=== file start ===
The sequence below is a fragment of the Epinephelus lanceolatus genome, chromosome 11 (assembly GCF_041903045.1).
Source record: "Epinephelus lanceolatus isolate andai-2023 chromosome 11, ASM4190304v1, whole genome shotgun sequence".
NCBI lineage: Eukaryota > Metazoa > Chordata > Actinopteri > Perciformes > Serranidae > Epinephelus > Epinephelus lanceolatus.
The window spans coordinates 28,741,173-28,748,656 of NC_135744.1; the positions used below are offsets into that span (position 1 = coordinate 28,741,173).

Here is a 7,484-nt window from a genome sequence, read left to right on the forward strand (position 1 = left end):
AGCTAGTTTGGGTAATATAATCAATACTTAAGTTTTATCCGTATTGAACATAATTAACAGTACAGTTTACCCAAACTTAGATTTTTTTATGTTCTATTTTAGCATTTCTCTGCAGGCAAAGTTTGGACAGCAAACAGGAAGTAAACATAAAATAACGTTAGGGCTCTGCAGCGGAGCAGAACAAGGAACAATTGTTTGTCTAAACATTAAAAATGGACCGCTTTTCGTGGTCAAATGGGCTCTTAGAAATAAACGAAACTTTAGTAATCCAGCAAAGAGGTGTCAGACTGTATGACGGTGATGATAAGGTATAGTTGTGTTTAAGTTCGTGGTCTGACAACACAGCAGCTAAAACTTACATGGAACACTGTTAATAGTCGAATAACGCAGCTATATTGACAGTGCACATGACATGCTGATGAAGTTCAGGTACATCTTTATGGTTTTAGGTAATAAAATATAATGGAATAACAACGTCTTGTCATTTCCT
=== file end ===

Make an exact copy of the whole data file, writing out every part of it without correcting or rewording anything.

The sequence below is a fragment of the Epinephelus lanceolatus genome, chromosome 11 (assembly GCF_041903045.1).
Source record: "Epinephelus lanceolatus isolate andai-2023 chromosome 11, ASM4190304v1, whole genome shotgun sequence".
NCBI lineage: Eukaryota > Metazoa > Chordata > Actinopteri > Perciformes > Serranidae > Epinephelus > Epinephelus lanceolatus.
The window spans coordinates 28,741,173-28,748,656 of NC_135744.1; the positions used below are offsets into that span (position 1 = coordinate 28,741,173).

Here is a 7,484-nt window from a genome sequence, read left to right on the forward strand (position 1 = left end):
AGCTAGTTTGGGTAATATAATCAATACTTAAGTTTTATCCGTATTGAACATAATTAACAGTACAGTTTACCCAAACTTAGATTTTTTTATGTTCTATTTTAGCATTTCTCTGCAGGCAAAGTTTGGACAGCAAACAGGAAGTAAACATAAAATAACGTTAGGGCTCTGCAGCGGAGCAGAACAAGGAACAATTGTTTGTCTAAACATTAAAAATGGACCGCTTTTCGTGGTCAAATGGGCTCTTAGAAATAAACGAAACTTTAGTAATCCAGCAAAGAGGTGTCAGACTGTATGACGGTGATGATAAGGTATAGTTGTGTTTAAGTTCGTGGTCTGACAACACAGCAGCTAAAACTTACATGGAACACTGTTAATAGTCGAATAACGCAGCTATATTGACAGTGCACATGACATGCTGATGAAGTTCAGGTACATCTTTATGGTTTTAGGTAATAAAATATAATGGAATAACAACGTCTTGTCATTTCCT